S.J.Res. 11 (111th): A joint resolution proposing an amendment to the Constitution of the United States relative to a seat in the House of Representatives for the District of Columbia.

Introduced:
Feb 25, 2009 (111th Congress, 2009–2010)
Status:
Died (Referred to Committee)
Sponsor
Lisa Murkowski
Senator from Alaska
Party
Republican
Text
Read Text »
Last Updated
Feb 25, 2009
Length
2 pages
Related Bills
S. 160 (Related)
District of Columbia House Voting Rights Act of 2009

Passed Senate
Last Action: Feb 26, 2009

H.R. 157 (Related)
District of Columbia House Voting Rights Act of 2009

Reported by Committee
Last Action: Feb 25, 2009

 
Status

This resolution was introduced on February 25, 2009, in a previous session of Congress, but was not enacted.

Progress
Introduced Feb 25, 2009
Referred to Committee Feb 25, 2009
 
Summary

No summaries available.

Cosponsors
1 cosponsors (1D) (show)
Committees

Senate Judiciary

The committee chair determines whether a resolution will move past the committee stage.

 
Primary Source

THOMAS.gov (The Library of Congress)

GovTrack gets most information from THOMAS, which is updated generally one day after events occur. Activity since the last update may not be reflected here. Data comes via the congress project.

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Notes

S.J.Res. stands for Senate joint resolution.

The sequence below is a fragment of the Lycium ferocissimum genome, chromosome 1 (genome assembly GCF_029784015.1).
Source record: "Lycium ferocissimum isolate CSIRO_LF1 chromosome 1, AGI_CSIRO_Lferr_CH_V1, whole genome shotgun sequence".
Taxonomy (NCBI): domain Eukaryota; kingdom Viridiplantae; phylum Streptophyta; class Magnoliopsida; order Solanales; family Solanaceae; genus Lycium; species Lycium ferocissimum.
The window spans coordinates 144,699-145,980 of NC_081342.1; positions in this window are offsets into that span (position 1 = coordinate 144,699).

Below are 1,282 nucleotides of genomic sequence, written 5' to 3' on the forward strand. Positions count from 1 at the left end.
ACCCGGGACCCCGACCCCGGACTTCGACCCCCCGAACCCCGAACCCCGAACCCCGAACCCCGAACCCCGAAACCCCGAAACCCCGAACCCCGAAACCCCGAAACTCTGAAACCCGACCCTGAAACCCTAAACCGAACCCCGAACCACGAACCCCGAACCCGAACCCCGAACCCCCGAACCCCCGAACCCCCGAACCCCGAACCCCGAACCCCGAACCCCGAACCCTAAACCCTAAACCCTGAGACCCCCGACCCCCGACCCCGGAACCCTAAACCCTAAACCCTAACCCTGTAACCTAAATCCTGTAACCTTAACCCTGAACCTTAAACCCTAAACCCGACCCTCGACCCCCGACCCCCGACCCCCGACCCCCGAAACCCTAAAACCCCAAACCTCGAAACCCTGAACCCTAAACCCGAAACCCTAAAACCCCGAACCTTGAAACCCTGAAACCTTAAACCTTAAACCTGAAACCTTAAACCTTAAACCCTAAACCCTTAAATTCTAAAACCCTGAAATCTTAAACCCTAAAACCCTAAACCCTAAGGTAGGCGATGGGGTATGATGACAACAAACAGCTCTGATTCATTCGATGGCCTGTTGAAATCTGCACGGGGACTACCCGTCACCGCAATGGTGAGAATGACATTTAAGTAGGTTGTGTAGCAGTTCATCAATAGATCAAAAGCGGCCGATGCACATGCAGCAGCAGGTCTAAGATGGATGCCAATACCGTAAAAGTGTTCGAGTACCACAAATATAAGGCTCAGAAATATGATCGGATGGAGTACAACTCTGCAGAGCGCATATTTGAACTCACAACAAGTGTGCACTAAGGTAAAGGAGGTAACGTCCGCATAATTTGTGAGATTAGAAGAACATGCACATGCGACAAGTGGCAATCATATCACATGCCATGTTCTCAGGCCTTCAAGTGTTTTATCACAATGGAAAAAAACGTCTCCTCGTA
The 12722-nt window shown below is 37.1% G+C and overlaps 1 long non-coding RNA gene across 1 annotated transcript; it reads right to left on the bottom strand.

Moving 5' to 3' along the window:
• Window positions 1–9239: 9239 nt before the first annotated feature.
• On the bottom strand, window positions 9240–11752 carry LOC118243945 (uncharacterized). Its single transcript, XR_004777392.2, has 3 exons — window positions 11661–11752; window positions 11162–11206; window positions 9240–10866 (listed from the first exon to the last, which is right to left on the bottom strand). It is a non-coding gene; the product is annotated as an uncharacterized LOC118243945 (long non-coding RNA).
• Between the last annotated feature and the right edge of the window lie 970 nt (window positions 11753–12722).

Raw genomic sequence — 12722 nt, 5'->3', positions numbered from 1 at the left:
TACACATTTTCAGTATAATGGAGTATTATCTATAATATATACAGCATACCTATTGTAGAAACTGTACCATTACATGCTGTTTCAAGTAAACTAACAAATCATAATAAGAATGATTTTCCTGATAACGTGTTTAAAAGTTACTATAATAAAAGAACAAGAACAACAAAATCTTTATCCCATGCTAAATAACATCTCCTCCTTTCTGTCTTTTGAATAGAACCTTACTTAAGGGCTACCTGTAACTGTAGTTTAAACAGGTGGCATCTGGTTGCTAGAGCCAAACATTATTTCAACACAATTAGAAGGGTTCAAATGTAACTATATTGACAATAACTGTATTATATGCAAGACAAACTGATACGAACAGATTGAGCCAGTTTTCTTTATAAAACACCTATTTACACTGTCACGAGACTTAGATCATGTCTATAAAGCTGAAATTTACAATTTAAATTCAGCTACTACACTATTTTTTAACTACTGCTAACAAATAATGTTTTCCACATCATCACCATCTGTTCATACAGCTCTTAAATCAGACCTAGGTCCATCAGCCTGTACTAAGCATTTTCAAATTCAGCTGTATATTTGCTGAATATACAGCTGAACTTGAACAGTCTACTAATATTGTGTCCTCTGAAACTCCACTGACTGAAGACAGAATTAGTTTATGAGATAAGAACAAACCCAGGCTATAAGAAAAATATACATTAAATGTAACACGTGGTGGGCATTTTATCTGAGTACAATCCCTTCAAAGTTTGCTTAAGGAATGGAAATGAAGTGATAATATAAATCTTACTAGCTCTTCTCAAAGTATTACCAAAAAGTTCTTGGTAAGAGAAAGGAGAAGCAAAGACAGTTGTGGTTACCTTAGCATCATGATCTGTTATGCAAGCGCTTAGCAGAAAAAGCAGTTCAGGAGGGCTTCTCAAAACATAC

A joint resolution is often used in the same manner as a bill. If passed by both the House and Senate in identical form and signed by the president, it becomes a law. Joint resolutions are also used to propose amendments to the Constitution.

The resolution’s title was written by its sponsor.

GovTrack’s Bill Summary

We don’t have a summary available yet.

Library of Congress Summary

The summary below was written by the Congressional Research Service, which is a nonpartisan division of the Library of Congress.


2/25/2009--Introduced.
Constitutional Amendment - Requires the people of the District constituting the seat of government of the United States to elect one representative to the House of Representatives who is a resident of that District. Declares that the representative so elected shall have the same rights, privileges, and obligations as a Representative from a state.

House Republican Conference Summary

The summary below was written by the House Republican Conference, which is the caucus of Republicans in the House of Representatives.


No summary available.

House Democratic Caucus Summary

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So, yes, we display the House Republican Conference’s summaries when available even if we do not have a Democratic summary available. That’s because we feel it is better to give you as much information as possible, even if we cannot provide every viewpoint.

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